Weimar – Dienstag

The Festival appears to get busier day-by-day. All the screenings have queues beforehand, sometimes forming nearly an hour before the scheduled time. By the point at which doors open the queue for CinemaxX 6 is down the stairs and curling round a corner. And there is a second queue for people with out tickets hoping there are places left. Then we all file in and look for favoured seats.

Die Carmen von St Paul (Docks of Hamburg, 1928) is another late silent that I have seen before on film. Here it is a digital transfer, but the standard of these is good. Like so many other films it enjoys a variation on the famous heroine of Prosper Mérimée and Georges Bizet. This version uses recognisable character alternatives and some of the plot. But it avoids the final tragedy of the opera.

As the alternative title suggests the film make extensive use of the harbour and port at Hamburg. There is an amount of location footage of ships, machines and workers and these create a bustling sense of the port, whilst outside of the working hours it becomes quieter but closer to noir settings.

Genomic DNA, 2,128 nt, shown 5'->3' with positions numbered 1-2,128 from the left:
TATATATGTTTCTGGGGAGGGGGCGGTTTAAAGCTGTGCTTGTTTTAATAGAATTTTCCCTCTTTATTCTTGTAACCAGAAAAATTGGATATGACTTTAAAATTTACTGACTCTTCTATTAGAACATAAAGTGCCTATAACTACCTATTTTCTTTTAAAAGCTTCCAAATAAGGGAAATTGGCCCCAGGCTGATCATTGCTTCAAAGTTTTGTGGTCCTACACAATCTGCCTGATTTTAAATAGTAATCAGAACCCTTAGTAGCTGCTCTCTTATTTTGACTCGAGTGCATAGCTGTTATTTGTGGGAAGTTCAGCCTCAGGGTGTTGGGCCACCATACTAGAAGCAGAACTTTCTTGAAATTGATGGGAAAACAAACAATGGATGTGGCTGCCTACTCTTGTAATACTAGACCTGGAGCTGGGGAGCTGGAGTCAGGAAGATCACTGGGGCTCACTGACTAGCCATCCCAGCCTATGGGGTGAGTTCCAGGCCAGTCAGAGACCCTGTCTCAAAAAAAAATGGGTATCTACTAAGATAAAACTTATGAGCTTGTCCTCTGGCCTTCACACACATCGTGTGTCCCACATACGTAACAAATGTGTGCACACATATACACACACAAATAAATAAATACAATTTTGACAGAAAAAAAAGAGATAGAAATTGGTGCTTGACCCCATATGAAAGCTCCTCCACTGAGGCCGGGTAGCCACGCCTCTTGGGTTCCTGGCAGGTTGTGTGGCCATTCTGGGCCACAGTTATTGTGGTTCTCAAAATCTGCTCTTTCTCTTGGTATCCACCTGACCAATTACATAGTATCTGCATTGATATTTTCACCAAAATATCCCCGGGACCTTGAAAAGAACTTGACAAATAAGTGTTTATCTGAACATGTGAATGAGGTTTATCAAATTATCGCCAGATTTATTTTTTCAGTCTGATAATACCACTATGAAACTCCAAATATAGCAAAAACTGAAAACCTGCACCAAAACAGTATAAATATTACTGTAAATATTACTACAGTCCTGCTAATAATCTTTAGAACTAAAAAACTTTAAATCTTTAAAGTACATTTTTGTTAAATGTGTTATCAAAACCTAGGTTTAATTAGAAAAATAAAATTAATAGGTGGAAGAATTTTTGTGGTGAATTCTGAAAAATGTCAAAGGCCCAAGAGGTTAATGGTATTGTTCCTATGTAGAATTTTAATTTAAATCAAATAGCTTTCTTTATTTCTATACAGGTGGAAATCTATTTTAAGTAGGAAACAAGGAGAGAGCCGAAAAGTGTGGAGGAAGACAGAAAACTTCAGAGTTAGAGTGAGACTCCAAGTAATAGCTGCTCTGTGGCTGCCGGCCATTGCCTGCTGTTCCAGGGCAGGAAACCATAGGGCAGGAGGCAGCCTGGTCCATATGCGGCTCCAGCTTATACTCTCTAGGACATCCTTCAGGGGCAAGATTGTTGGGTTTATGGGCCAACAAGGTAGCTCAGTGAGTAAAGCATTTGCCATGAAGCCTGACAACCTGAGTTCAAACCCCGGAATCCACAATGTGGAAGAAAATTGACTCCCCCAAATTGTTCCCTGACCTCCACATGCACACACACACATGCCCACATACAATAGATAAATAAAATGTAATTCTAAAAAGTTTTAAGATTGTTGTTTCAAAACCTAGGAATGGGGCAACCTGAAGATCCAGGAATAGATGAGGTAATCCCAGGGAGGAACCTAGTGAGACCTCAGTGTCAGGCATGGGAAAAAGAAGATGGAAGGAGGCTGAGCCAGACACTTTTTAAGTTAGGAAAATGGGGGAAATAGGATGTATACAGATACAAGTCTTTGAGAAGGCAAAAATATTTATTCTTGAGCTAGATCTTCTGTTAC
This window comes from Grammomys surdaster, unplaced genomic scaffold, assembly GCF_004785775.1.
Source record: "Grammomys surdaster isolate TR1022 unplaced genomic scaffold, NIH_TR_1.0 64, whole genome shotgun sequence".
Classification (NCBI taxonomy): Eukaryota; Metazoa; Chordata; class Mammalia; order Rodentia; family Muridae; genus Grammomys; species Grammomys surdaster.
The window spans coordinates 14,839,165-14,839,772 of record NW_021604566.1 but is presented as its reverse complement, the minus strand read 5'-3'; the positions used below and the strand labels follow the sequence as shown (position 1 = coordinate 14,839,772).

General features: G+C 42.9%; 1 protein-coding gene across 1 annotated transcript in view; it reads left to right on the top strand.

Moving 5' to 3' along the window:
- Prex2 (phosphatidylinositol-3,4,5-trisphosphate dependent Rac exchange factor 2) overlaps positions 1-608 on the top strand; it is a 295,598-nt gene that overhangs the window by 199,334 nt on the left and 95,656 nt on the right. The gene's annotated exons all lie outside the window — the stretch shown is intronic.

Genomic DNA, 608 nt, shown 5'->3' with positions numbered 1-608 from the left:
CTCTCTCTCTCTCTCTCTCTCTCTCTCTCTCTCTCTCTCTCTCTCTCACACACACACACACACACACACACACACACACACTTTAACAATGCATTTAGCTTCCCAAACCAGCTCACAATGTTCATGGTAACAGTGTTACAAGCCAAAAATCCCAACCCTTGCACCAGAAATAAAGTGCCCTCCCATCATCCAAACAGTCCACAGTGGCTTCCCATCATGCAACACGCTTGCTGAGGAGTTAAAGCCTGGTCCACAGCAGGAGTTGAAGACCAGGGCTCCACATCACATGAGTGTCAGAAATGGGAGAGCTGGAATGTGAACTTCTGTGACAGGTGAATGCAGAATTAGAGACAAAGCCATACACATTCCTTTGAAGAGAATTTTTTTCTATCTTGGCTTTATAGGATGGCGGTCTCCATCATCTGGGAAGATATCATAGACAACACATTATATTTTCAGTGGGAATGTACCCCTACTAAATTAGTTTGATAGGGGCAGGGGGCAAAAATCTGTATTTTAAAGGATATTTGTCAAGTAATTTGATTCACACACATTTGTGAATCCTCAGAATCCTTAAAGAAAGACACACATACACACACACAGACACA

Klaus (Willy Fritsch) works for a shipping company and finds himself on night duty. Thus he meets Jenny (Jenny Jugo). She is involved with a gang of smugglers, though they are as much involved in theft as contraband. Poor Klaus is smitten. However, Jenny is younger and less cynical than the original. Even so Klaus loses his job and becomes involved in the gang. Jenny is flirts on the edge of crime. She also performs at a local night club. One number is a mock cycling race by women in sparse ‘sportswear’. Later, when a rival for Klaus appears, a motor racing driver, Jenny coolly claims to be a ‘fellow sportsman’. The plot develops parallel to those in the opera but this is a seedy underworld of a [then] modern urban industrial area.

St Pauli is the red light district and the gang are what was then called ”harbour rats’. So we watch criminal acts and innocents branded as guilty. Some of this is quite conventional. But the club, like the harbour sequences, has a distinctive atmosphere which is convincing.

“[the film] imbues putative everyday scenario with the mythical aura of of a Brechtian ‘Jenny the Pirate’. Travelling shots along the waterfront lend the film an almost neo-realist character….”

The cast are generally good. But is Jenny Jugo who stands out. She has an on-screen charisma from the moment she emerges from a wet male attire on Klaus’ ship. Another of her films worth seeing is Looping the Loop (Die Todesschleife, 1928).